On Wednesday night, a retired Bwogger relived his glory days of lecturehopping when he headed downtown and attempted to decipher the postmodern conundrum of a panel featuring Columbia professors Gayatri Spivak and Rosalind Morris, and soon-to-be-Columbia-professor Judith Butler.
So, humanities majors, you know that first time you go back home freshman year, probably for Thanksgiving? Over turkey, you try to explain to your parents the colonial problems with the holiday, which then somehow becomes you trying to explain how gender is socially constructed. You end up sounding pretentious, and your dad ends up saying something like, “if gender is socially constructed, then why do all girls like pink? Can you explain that?” This results in you slamming your face down into the mashed potatoes.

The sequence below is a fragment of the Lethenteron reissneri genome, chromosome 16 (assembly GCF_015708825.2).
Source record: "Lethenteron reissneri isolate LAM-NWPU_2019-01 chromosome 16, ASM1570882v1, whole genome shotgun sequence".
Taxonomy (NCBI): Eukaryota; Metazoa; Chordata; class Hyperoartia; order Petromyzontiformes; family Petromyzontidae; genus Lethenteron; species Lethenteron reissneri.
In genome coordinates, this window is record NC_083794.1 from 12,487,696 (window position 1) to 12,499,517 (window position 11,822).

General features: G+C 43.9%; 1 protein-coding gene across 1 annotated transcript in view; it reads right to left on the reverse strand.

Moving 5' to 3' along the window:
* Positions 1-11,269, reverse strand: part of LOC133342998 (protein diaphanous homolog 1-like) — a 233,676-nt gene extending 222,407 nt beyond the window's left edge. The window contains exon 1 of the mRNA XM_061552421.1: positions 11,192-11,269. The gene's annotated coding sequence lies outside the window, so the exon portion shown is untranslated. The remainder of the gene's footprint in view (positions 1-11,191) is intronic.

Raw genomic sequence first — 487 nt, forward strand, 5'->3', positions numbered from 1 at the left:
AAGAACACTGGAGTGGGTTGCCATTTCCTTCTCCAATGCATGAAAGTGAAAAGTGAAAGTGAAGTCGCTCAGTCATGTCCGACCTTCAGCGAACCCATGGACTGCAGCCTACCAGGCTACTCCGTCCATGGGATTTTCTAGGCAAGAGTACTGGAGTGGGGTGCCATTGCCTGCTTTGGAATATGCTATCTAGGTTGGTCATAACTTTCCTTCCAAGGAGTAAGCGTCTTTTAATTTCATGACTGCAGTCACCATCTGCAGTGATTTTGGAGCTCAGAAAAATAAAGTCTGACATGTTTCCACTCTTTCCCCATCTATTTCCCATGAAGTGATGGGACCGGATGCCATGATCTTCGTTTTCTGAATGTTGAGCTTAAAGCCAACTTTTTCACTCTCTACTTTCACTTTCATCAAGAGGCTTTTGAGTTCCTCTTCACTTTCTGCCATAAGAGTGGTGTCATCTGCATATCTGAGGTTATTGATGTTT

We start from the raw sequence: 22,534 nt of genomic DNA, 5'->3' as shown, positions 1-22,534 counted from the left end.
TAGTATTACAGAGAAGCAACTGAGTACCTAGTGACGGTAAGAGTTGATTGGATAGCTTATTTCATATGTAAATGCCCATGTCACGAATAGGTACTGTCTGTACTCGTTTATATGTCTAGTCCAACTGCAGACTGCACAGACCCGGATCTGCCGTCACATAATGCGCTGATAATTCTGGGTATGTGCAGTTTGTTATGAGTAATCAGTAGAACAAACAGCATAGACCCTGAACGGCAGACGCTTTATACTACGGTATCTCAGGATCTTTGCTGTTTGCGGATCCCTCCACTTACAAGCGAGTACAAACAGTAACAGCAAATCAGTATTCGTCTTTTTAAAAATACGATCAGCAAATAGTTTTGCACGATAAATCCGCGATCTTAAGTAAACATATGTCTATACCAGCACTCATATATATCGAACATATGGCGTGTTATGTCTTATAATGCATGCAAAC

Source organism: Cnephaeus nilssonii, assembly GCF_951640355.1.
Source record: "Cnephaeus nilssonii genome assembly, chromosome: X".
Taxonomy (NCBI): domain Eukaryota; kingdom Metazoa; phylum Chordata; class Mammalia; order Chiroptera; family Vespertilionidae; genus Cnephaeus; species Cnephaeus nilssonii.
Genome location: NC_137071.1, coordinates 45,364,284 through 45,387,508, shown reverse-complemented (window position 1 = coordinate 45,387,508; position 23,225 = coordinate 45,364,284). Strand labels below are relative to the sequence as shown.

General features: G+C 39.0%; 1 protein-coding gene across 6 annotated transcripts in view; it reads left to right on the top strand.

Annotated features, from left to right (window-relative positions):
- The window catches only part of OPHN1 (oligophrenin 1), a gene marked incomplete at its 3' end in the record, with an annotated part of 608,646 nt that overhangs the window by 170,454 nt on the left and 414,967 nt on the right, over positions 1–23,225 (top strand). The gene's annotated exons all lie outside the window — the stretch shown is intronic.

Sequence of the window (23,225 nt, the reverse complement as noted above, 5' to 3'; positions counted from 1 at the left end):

Well, the two academics perhaps most responsible for this conversation—Gayatri Chakravorty Spivak and Judith Butler—shared the stage this past Wednesday at the CUNY graduate center to discuss and celebrate “Can the Subaltern Speak?”, Spivak’s foundational 1983 essay that helped make postcolonial studies into the pervasive discipline it is today. Any attempt to sum up the essay’s arguments will be insufficient, but suffice it to say that the answer to the title’s question was and remains “not yet,” according to Spivak. (more…)